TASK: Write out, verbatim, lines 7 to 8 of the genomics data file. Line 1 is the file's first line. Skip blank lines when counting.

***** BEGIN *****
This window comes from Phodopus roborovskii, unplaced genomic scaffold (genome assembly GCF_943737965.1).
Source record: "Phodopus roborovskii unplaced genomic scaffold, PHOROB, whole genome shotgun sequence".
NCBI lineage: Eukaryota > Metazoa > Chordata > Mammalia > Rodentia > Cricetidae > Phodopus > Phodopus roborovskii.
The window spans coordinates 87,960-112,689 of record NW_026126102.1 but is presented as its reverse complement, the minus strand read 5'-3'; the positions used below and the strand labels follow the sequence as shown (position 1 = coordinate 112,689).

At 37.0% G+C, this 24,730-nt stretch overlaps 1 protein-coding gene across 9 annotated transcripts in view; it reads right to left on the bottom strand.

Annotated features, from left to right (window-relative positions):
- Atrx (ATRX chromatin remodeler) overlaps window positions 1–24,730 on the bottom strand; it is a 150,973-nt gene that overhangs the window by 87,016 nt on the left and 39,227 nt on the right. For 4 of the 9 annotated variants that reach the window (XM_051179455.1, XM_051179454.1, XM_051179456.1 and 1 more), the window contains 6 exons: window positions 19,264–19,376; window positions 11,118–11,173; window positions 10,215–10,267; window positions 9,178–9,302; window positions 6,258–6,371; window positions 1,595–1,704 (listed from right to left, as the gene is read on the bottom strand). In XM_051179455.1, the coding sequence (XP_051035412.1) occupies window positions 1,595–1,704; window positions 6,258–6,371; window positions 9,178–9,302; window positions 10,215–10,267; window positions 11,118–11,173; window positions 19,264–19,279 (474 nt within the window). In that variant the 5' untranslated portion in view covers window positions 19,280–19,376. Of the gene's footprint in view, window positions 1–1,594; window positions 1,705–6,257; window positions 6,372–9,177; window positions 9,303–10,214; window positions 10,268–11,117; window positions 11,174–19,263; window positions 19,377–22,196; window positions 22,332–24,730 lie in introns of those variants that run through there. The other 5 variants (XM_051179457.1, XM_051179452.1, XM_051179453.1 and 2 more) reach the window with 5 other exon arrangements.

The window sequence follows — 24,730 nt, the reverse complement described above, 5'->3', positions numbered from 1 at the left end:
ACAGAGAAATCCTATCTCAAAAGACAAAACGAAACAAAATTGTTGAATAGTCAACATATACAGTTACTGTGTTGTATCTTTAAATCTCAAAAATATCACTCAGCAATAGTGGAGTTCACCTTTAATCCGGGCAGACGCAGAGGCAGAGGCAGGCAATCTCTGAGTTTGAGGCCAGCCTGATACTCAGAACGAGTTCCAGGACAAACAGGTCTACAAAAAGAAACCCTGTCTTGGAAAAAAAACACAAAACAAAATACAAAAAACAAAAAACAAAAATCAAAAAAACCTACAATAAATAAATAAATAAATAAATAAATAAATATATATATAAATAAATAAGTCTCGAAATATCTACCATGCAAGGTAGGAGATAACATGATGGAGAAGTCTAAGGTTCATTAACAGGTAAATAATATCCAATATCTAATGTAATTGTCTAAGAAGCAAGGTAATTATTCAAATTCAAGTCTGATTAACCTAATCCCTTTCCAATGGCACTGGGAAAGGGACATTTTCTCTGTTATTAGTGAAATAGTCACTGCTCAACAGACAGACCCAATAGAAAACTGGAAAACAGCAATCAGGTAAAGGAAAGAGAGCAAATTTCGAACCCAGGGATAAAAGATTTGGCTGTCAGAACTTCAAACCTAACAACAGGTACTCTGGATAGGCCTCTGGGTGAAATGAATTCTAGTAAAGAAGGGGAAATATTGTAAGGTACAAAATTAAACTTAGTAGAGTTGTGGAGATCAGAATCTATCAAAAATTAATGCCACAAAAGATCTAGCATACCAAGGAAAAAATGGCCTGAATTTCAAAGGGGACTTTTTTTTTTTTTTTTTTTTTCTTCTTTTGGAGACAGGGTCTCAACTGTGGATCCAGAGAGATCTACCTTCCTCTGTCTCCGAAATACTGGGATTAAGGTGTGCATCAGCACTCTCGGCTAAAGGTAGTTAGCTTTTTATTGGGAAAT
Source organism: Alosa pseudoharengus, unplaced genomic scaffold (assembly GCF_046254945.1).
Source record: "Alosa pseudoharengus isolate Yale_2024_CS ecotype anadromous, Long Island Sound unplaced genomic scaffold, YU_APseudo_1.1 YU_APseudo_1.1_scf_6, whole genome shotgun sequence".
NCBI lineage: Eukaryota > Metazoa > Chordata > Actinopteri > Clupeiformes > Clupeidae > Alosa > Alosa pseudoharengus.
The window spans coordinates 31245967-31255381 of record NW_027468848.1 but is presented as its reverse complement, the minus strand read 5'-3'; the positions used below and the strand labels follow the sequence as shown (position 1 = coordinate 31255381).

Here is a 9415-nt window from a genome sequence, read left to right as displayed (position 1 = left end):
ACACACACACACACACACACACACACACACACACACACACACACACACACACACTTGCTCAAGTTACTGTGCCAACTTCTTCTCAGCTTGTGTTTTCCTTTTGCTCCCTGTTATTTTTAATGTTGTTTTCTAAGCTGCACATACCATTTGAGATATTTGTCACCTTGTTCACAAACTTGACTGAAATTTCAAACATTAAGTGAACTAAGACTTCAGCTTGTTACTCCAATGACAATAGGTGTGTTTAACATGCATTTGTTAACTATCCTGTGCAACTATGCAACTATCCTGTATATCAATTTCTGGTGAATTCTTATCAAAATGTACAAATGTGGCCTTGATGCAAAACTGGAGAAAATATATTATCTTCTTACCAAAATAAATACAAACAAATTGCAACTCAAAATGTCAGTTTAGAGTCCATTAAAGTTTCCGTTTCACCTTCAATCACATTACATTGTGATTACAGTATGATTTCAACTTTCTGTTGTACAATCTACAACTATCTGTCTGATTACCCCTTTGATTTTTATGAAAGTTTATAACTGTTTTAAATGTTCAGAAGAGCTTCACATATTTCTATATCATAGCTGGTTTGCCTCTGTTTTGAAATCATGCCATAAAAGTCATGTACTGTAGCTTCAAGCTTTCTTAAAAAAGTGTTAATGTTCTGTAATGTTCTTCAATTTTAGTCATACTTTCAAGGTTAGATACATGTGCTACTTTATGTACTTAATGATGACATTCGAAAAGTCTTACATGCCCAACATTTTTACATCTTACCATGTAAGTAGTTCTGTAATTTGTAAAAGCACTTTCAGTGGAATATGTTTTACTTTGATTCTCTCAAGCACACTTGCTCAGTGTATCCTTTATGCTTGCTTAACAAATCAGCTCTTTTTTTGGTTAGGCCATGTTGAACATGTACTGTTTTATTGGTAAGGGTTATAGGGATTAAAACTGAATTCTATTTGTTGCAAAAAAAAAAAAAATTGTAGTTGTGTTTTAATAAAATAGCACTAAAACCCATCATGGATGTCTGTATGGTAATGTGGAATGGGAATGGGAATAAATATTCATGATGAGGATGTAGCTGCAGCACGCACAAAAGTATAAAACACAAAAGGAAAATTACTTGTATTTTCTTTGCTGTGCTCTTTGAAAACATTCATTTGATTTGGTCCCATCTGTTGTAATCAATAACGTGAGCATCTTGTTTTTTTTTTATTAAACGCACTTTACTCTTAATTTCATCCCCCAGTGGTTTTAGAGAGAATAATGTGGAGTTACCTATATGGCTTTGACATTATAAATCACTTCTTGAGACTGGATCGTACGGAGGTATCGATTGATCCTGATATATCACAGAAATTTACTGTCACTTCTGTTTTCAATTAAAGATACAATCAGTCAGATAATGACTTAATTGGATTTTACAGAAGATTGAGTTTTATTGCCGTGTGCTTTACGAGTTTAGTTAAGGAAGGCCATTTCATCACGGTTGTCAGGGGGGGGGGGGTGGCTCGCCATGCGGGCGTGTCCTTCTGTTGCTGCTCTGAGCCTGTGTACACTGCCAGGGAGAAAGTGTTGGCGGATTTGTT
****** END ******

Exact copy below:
- Atrx (ATRX chromatin remodeler) overlaps window positions 1–24,730 on the bottom strand; it is a 150,973-nt gene that overhangs the window by 87,016 nt on the left and 39,227 nt on the right. For 4 of the 9 annotated variants that reach the window (XM_051179455.1, XM_051179454.1, XM_051179456.1 and 1 more), the window contains 6 exons: window positions 19,264–19,376; window positions 11,118–11,173; window positions 10,215–10,267; window positions 9,178–9,302; window positions 6,258–6,371; window positions 1,595–1,704 (listed from right to left, as the gene is read on the bottom strand). In XM_051179455.1, the coding sequence (XP_051035412.1) occupies window positions 1,595–1,704; window positions 6,258–6,371; window positions 9,178–9,302; window positions 10,215–10,267; window positions 11,118–11,173; window positions 19,264–19,279 (474 nt within the window). In that variant the 5' untranslated portion in view covers window positions 19,280–19,376. Of the gene's footprint in view, window positions 1–1,594; window positions 1,705–6,257; window positions 6,372–9,177; window positions 9,303–10,214; window positions 10,268–11,117; window positions 11,174–19,263; window positions 19,377–22,196; window positions 22,332–24,730 lie in introns of those variants that run through there. The other 5 variants (XM_051179457.1, XM_051179452.1, XM_051179453.1 and 2 more) reach the window with 5 other exon arrangements.

The window sequence follows — 24,730 nt, the reverse complement described above, 5'->3', positions numbered from 1 at the left end: